Tuesday afternoon, October 28, 2014, along the SR 18 approach to I-90, two semis and a minivan collided. It was a major accident, with one semi rear-ending the van, leaving it almost unrecognizable. The 81-year old minivan driver was airlifted to the hospital in critical condition.
SR 18 was closed between Issaquah Hobart Road and I-90 for roughly three hours. That closure created a traffic nightmare for much of the day, with alternate routes and side streets in Issaquah at a standstill long after SR 18 re-opened.
Many drivers say this section of SR 18 is treacherous, compounded by large semis traveling 60+ MPH over the tight, steep two-lane (except for passing lanes) highway that summits Tiger Mountain. Once dark, there are no street lights. Add rain to the drive and it can leave even the most experienced drivers with white knuckles.
City Officials Concerned with Busy Interchange
The I-90/SR 18 interchange is a busy, often bottle-necked traffic adventure for drivers. Snoqualmie Mayor Matt Larson says for the past 10 years the interchange has been a big concern for city officials, as traffic projections showed it would be a growing concern.
Many blame the growth of Snoqualmie Ridge, with approximately 4,500 new homes, but Mayor Larson says that growth only represents 17% of the impacts at the I-90/SR 18 interchange. Larson says the vast majority of the traffic pressure comes from the growth down in Maple Valley, Covington and other areas south of I-90.
Over the past 10 years, SR 18 has become the north/south freeway for residents on the Eastside’s eastside; a primary north-south connector linking communities and the Ports of Tacoma and Seattle, the Kent Valley, I-405, eastern Washington, Idaho and Montana.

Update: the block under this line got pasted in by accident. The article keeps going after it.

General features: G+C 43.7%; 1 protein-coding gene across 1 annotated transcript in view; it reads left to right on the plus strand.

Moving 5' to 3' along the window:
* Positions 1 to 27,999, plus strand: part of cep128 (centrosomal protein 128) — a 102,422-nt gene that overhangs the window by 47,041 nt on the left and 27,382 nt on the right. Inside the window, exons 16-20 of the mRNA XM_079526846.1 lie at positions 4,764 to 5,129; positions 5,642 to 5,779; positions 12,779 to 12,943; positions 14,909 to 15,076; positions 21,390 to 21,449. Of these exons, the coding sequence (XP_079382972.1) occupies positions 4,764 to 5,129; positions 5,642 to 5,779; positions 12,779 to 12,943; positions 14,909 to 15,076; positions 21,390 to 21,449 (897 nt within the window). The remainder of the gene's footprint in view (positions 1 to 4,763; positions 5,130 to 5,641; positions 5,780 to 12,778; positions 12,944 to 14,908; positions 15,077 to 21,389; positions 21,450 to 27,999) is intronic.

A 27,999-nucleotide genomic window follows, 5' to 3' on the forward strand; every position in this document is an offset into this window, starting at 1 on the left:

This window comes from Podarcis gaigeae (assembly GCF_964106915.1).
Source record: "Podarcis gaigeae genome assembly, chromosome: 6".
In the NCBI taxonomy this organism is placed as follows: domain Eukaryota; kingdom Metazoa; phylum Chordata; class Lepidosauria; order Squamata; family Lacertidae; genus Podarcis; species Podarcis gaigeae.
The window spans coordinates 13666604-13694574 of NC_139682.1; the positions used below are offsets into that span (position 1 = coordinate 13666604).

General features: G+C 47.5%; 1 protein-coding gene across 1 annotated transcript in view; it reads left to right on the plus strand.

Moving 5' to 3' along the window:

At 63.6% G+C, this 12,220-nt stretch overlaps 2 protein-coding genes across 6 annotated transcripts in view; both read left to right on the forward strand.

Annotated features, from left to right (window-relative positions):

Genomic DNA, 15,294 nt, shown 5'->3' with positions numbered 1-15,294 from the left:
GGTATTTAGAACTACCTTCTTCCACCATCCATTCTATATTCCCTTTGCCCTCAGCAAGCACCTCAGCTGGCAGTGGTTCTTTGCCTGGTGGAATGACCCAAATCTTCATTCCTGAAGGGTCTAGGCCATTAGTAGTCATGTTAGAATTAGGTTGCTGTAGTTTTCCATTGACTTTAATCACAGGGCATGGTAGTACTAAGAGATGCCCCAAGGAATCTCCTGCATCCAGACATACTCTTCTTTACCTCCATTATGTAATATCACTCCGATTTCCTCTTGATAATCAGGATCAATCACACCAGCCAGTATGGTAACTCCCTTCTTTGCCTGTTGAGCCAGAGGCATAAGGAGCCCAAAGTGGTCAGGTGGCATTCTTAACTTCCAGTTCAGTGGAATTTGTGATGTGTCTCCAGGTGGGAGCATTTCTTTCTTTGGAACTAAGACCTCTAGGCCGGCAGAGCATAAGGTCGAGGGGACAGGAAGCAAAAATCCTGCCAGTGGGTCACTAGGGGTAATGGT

When SR 18 backs up, it has a traffic domino affect, especially in the north areas of SR 18 like SR 169, Issaquah-Hobart Road and Front Street in Issaquah. It also dangerously forces waiting traffic onto I-90 near Snoqualmie and up Snoqualmie Parkway.
Adding to the concerns, a big percentage of vehicles using the I-90/SR 18 interchange are semi trucks moving critical freight. I-90 and SR 18 are both considered primary freight routes and Washington State strategic freight corridors. The freight tonnage moved along these freeways each year is estimated in the millions.
Sound Cities Association Members Push for Critical Improvements
On Friday, October 31, 2014, the Sound Cities Association (SCA), representing 36 King County cities, held a transportation summit to discuss regional traffic priorities before the next state legislative session begins in January 2015.
In preparing for the meeting, Mayor Larson, who is the SCA Vice President, and the City of Snoqualmie drafted a letter to the legislature; a letter that received support from the cities of Auburn, Black Diamond, Covington, Maple Valley and North Bend.
That letter calls for funding improvements to address the “critical deficiencies” at the I-90/SR 18 interchange AND widen SR 18 to a four-lane highway between I-90 and Issaquah Hobart Road, stating these are the top two transportation priorities for their cities.
WSDOT says ‘Show Me the Money’
For years, the Washington State Department of Transportation (WSDOT) has identified these traffic issues as needing serious improvement.
WSDOT states they are “working on early project developments” to widen SR 18 and “completing early environmental and design work” for new, direct ramps at the freeway interchange, but they lack funding to actually do the projects.
State Representative Jay Rodne says the I-90/ SR 18 issues are his “#1 transportation priority,” but the bottom line is these projects have to be part of a larger, statewide transportation package that will be decided during the 2015 legislative session. In 2014, law makers did not pass such a package.
Mayor Larson says due to the legislature’s big focus on funding the $2 billion education gap to comply with the McCleary decision, the SCA isn’t hopeful that a statewide transportation package will be passed in 2015. As a result, the SCA may ask the legislature to consider a “sub-regional solution within the four counties of King, Kitsap, Pierce and Snohomish.”
Mayor Larson says he has also pressed the staff of U.S. Representatives, Susan Delbene and Dave Reichert, about the growing concerns regarding traffic and safety along the I-90/SR 18 corridor.
The mayor warned, though, that given the busy interchange will require both state and federal funding to improve, “it will take some time to arrive at a funded and viable solution, even if in phases.”